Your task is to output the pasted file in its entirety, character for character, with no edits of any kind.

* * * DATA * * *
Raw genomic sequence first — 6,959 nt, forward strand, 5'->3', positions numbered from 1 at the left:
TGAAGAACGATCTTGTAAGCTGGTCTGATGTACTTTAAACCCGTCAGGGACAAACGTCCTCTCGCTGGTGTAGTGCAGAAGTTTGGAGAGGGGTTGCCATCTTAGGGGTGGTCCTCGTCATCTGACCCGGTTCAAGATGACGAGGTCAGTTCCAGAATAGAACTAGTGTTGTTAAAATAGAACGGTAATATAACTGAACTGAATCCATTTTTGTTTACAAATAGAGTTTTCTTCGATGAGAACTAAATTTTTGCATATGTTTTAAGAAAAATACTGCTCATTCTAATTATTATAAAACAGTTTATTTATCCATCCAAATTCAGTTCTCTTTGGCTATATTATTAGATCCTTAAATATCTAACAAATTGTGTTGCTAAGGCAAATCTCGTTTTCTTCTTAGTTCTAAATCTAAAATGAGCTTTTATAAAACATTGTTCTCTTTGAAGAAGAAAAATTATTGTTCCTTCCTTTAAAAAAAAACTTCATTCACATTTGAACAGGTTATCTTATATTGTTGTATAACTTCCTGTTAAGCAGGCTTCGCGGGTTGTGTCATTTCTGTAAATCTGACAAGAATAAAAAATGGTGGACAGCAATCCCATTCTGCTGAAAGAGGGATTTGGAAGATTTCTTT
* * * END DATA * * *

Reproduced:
Raw genomic sequence first — 6,959 nt, forward strand, 5'->3', positions numbered from 1 at the left:
TGAAGAACGATCTTGTAAGCTGGTCTGATGTACTTTAAACCCGTCAGGGACAAACGTCCTCTCGCTGGTGTAGTGCAGAAGTTTGGAGAGGGGTTGCCATCTTAGGGGTGGTCCTCGTCATCTGACCCGGTTCAAGATGACGAGGTCAGTTCCAGAATAGAACTAGTGTTGTTAAAATAGAACGGTAATATAACTGAACTGAATCCATTTTTGTTTACAAATAGAGTTTTCTTCGATGAGAACTAAATTTTTGCATATGTTTTAAGAAAAATACTGCTCATTCTAATTATTATAAAACAGTTTATTTATCCATCCAAATTCAGTTCTCTTTGGCTATATTATTAGATCCTTAAATATCTAACAAATTGTGTTGCTAAGGCAAATCTCGTTTTCTTCTTAGTTCTAAATCTAAAATGAGCTTTTATAAAACATTGTTCTCTTTGAAGAAGAAAAATTATTGTTCCTTCCTTTAAAAAAAAACTTCATTCACATTTGAACAGGTTATCTTATATTGTTGTATAACTTCCTGTTAAGCAGGCTTCGCGGGTTGTGTCATTTCTGTAAATCTGACAAGAATAAAAAATGGTGGACAGCAATCCCATTCTGCTGAAAGAGGGATTTGGAAGATTTCTTT